|Published:||Jun 01, 2012 11:35 PM EDT|
|Updated:||Jun 02, 2012 12:46 AM EDT|
LEE COUNTY, Fla. - Southwest Florida voters say a federal judge's ruling on a controversial law is a victory for voter registration groups. The judge says putting a strict time limit on getting the forms into the elections office is unconstitutional.
When this law was originally passed, some third-party voter registration groups said they would stop urging people to vote for fear of hefty fines. But now a judge is taking their side and some people WINK News they hold out hope this will get more people registered and out to vote.
"Most likely its a win for them." Community reaction to a law deemed unconstitutional. "I think its a victory."
House Bill 1355 sought to regulate voter registration drives by outside groups such as the League of Women Voters and Rock the Vote.
"They had to register their organization, they had to provide the names of people going out and doing voter registration," said Sharon Harrington, Lee County Supervisor of Elections.
The law also said groups only had two days to send in filled-out voter registration forms, or would face hefty fines. Before, groups had ten days to get the forms in.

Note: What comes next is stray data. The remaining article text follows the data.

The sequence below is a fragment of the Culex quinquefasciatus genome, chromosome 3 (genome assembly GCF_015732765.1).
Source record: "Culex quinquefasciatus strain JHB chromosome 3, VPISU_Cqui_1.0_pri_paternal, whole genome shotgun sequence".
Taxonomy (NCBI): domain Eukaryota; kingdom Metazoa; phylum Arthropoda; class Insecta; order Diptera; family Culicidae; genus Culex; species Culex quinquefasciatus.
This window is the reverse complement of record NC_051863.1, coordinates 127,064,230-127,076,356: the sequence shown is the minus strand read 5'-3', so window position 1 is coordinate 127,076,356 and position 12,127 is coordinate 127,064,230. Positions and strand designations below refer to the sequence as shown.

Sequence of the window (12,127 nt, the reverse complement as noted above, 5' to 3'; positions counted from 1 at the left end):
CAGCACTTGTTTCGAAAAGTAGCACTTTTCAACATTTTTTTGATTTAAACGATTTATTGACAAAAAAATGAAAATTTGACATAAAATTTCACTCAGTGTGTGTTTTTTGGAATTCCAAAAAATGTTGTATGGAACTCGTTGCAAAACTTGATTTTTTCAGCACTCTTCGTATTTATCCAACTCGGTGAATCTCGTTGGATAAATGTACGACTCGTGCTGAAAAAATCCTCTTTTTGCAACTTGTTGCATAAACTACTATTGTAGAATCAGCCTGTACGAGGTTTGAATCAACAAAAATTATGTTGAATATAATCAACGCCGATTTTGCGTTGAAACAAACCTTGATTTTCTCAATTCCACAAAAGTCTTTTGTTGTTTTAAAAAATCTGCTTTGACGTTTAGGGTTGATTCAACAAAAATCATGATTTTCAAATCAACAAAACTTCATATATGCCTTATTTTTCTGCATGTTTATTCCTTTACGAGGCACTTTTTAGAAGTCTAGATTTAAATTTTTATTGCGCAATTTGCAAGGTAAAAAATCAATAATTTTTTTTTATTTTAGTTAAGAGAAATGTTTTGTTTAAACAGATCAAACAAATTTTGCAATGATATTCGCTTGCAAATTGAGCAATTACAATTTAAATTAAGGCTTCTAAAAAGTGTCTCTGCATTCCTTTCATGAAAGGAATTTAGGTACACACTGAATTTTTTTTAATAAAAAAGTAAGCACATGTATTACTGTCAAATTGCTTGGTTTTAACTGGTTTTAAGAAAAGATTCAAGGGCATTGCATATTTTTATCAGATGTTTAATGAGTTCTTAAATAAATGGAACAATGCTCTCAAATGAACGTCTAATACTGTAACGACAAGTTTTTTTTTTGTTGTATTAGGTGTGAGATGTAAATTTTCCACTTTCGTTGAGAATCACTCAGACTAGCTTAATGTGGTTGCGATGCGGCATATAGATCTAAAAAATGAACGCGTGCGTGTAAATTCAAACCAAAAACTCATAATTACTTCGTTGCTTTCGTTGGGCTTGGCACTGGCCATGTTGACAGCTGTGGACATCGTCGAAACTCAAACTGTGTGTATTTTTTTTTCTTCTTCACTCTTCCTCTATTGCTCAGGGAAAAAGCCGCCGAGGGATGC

But now a federal judge has blocked portions of that law saying two days is not enough time. "Because you know, you cant get something from Fort Myers from Cape Coral in 2 days, like, in the mail," said Alexa Cerdan.
Cape resident Eileyn Sobeck-Bador runs the Facebook group "Get Out and Vote - Take Back the Cape." She tells WINK News her biggest battle is getting people to care. "It hasn't just been in the past couple of years, its been sort of an ongoing problem in Cape Coral and the citizens not exercising their right to vote," she said.
She says she hopes the judge's decision will continue a push to raise awareness and the number of local voters.
But although deemed unconstitutional, that decision now has to make its way through the courts, before an actual ruling will increase the amount of time. "They don't know whether they want to appeal the ruling or not, I think our election cycle will be over before that gets settled," said Harrington.
The Florida Attorney General's office says it's reviewing the ruling.
Harrington says about 76 percent of the county's population is registered to vote, but the problem is getting them to do just that. She says Lee County only has a 30 to 40 percent turnout at the polls.